Under the Skin

April 16, 2014


Despite a very, very limited feature film career (three, actually, with the last one being 10 years ago), Jonathan Glazer can comfortably consider himself the most self-consciously Kubrickian auteur working today.  It’s not an easy style to go after, obviously, and it speaks to his talents that on the basis of, really, two films (Under the Skin and Birth, though I haven’t seen it since it came out I feel Sexy Beast is memorable for a performance rather than visuals) that this quality can be considered a positive rather than an affront.  It’s all the more impressive when you consider the tonal consistency of Under the Skin considering it’s essentially three different films cut into halves.  Read the rest of this entry »


April 12, 2014


Scanning the blurbs on a Critic Aggregate Site sees a lot of talk of David Gordon Green’s Joe being a “return to form” for its star Nicolas Cage, who has been much harried and parodied by the internet and by extension the broader cultural spectrum for some years now.  It’s not without merit, to be sure; his style is often over-the-top, and the often dire material he finds himself working with just to get a paycheck hasn’t invited him to “tone it down”, as it were.  The mistake is assuming that bad material is the same as bad acting, and Cage is not now nor has ever been a bad actor.  Different, to be sure, but “bad” denotes someone without gifts doing something they don’t understand.  I’ve never had that impression from Cage.  Joe is probably his best work when it comes to finding something deeper in the character, but then the material is suited for that.  It’s not a particularly successful film, but there’s a basis for the critical plaudits currently being laid upon it.  Read the rest of this entry »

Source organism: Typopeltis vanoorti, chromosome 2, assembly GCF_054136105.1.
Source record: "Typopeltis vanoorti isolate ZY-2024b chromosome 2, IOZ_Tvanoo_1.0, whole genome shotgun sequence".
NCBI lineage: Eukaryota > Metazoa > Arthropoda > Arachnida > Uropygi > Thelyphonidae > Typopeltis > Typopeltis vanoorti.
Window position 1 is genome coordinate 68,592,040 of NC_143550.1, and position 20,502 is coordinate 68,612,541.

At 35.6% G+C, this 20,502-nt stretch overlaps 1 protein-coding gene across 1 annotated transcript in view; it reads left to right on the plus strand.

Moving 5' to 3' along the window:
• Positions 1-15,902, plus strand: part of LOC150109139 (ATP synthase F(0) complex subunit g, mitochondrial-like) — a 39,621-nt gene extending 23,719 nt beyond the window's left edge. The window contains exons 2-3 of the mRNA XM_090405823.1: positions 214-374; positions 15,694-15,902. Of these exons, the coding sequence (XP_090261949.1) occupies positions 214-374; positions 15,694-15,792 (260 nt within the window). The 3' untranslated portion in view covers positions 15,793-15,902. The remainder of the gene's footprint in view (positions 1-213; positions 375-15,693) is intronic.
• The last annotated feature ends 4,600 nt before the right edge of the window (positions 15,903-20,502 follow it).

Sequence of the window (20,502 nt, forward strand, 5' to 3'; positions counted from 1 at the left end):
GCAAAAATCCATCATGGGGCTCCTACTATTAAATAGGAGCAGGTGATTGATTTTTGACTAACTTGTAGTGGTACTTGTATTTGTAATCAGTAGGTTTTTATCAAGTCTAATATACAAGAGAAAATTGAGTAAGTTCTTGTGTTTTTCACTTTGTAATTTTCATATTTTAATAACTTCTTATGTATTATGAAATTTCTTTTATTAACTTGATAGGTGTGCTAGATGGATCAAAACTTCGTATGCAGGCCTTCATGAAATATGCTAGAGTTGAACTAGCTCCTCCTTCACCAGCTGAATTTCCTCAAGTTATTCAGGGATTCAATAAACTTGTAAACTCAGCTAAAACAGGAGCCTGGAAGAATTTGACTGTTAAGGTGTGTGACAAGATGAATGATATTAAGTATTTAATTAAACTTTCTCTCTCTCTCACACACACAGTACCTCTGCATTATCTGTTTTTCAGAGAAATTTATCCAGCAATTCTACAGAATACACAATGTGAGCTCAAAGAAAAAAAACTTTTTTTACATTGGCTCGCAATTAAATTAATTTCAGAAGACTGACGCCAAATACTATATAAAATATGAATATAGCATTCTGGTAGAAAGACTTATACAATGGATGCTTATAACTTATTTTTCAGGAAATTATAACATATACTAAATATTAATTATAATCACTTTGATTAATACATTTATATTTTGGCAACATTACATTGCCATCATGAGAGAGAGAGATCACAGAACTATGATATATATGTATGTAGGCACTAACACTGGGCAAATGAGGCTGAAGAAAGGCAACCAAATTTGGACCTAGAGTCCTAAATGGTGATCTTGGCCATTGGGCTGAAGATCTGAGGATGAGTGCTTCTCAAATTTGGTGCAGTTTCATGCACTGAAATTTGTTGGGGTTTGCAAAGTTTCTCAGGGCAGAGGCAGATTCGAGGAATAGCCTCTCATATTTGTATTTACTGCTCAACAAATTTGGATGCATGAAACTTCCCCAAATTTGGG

The Missing Picture

April 10, 2014



“There is no truth. Only cinema.”

Spoken by the narrator of Rithy Panh’s part-documentary, part-poetic memoir, The Missing Picture, the line refers to the footage of the collective farms taken by the cameramen of the Khmer Rouge depicting a working, productive society of ‘revolutionary’ comrades.  It’s a distillation of the thesis of Panh’s towering work on the traumatic history of his country and his youth that also functions as a withering riposte as well as a backhanded agreement to Jean Luc Godard’s belief that cinema failed by not capturing the concentration camps of the Holocaust.  After all, if the Nazis had filmed it, would they not have obstructed some elemental truth of it in favour of propaganda?  Even if they hadn’t, what would the value of seeing it have?  Using clay figures in miniature settings to depict his time as a teenager moving around the collectivist farms and eventually forests of Khmer Rouge Cambodia (or, rather, Democratic Kampuchea as it was known), Panh laments the false images captured by the government and attempts to reclaim the artistic representation of the atrocity.  Read the rest of this entry »